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The efficientmarkets hypothesis was formulated in the early 1960s, when Cournot’s principle was no longer widely understood and accepted as a philosophical foundation for probability theory. A revival of Cournot’s principle can help us distinguish clearly among different aspects of market efficiency.
The Borel hierarchy and the projective hierarchy in intuitionistic mathematics
 University of Nijmegen Department of Mathematics
, 2001
"... this paper. Once we agree to accept and use it we enter a new world and discover many facts for which there does not exist a classical counterpart. The principle entails for instance that the union of the two closed sets [0, 1] and [1, 2] is not a countable intersection of open subsets of R. One ma ..."
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this paper. Once we agree to accept and use it we enter a new world and discover many facts for which there does not exist a classical counterpart. The principle entails for instance that the union of the two closed sets [0, 1] and [1, 2] is not a countable intersection of open subsets of R. One may also infer that there are unions of three closed sets di#erent from every union of two closed sets. These observations are the tip of an iceberg. The intuitionistic Borel Hierarchy shows o# an exquisite fine structure
Understanding And Using Brouwer's Continuity Principle
, 2000
"... Brouwer's Continuity Principle distinguishes intuitionistic mathematics from other varieties of constructive mathematics, giving it its own avour. We discuss the plausibility of this assumption and show how it is used. We explain how one may understand its consequences even if one hesitates to ac ..."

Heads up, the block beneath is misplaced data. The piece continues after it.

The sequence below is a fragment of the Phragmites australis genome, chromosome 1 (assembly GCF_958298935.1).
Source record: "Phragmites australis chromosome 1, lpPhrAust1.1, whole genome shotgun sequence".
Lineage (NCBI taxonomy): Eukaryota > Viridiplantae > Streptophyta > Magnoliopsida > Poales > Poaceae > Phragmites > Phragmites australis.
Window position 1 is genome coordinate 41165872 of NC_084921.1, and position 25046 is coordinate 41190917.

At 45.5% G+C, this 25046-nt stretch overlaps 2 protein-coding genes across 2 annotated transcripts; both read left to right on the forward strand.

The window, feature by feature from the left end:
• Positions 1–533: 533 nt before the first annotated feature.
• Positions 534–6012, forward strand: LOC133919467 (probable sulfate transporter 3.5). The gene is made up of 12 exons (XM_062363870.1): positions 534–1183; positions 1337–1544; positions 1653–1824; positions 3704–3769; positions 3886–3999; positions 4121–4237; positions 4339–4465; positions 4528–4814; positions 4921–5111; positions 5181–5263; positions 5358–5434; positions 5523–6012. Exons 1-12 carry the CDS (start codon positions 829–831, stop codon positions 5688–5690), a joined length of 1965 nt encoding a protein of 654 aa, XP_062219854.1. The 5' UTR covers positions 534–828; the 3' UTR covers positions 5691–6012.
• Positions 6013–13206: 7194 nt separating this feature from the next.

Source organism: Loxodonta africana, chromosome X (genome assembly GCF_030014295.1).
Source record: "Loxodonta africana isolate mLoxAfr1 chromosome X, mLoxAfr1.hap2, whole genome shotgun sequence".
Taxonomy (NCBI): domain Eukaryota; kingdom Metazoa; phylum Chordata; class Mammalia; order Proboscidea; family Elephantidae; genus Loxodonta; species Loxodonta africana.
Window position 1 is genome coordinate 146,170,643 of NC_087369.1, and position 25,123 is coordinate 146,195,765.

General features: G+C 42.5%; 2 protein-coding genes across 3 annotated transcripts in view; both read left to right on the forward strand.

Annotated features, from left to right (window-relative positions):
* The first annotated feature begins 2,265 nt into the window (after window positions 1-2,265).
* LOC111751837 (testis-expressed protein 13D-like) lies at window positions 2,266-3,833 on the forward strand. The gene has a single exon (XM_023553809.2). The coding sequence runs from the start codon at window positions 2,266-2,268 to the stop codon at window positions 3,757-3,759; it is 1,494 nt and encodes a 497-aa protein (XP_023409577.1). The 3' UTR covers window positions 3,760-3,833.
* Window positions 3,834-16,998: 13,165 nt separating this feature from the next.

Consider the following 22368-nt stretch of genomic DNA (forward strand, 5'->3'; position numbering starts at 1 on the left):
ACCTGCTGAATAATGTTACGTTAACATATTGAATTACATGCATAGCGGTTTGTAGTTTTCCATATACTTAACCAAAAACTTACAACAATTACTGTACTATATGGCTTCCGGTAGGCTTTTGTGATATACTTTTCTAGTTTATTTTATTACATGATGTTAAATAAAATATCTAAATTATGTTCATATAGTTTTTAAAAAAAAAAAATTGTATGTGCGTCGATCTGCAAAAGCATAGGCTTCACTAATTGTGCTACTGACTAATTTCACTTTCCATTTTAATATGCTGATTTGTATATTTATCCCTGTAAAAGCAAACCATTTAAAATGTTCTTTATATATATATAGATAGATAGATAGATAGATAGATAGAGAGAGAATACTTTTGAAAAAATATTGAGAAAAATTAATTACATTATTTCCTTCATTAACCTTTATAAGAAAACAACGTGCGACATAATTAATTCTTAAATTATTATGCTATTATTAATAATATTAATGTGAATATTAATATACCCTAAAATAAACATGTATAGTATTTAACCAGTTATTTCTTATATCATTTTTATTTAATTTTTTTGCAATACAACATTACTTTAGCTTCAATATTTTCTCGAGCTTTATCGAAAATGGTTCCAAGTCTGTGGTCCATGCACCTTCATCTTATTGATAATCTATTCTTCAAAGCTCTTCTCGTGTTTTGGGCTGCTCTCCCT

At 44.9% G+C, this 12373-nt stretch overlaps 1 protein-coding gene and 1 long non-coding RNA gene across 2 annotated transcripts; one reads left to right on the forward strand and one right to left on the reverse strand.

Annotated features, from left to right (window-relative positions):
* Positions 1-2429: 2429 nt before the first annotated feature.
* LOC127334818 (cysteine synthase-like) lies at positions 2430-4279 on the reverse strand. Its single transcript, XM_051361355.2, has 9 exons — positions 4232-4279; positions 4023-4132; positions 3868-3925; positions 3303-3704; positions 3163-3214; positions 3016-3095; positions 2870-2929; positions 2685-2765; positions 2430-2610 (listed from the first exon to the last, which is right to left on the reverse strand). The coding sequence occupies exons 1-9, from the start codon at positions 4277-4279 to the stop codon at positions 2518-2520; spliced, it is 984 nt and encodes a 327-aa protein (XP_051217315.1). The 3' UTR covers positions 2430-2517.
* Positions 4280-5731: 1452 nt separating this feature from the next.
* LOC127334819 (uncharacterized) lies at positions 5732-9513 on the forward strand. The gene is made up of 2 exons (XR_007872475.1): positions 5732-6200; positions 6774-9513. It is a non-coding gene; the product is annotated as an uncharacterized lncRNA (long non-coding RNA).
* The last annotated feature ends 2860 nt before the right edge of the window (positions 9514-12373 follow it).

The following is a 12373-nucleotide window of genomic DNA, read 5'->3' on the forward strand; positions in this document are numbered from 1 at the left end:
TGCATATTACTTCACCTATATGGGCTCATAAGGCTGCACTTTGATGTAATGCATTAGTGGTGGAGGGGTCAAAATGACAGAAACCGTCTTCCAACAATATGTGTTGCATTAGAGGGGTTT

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Brouwer's Continuity Principle distinguishes intuitionistic mathematics from other varieties of constructive mathematics, giving it its own avour. We discuss the plausibility of this assumption and show how it is used. We explain how one may understand its consequences even if one hesitates to accept it as an axiom. 1 Brouwer's Continuity Principle We let N be the set of all natural numbers. Its elements 0; 1; 2; : : : are produced one by one. N is a never nished project that is executed stepbystep. We let N be the set of all innite sequences of natural numbers. The acceptance of N as a totality has been a major step in the history of mathematical thinking, and led to the development of set theory. With Cantor's diagonal argument in mind, Brouwer probed the meaning of the words: \every possible innite sequence of natural numbers" and found a way to sensibly use them. An element of N is a function from N to N, = (0); (1); (2); : : : Every such element is produced st...
Arguments for the Continuity Principle
, 2000
"... Contents 1 The continuity principle 1 2 A phenomenological consideration 8 2.1 An argument for G(raph)WCN . . . . . . . . . . . . . . . . . 8 2.2 Two arguments against WCN . . . . . . . . . . . . . . . . . . 13 3 Other arguments for continuity 15 3.1 Undecidability of equality of choice sequences ..."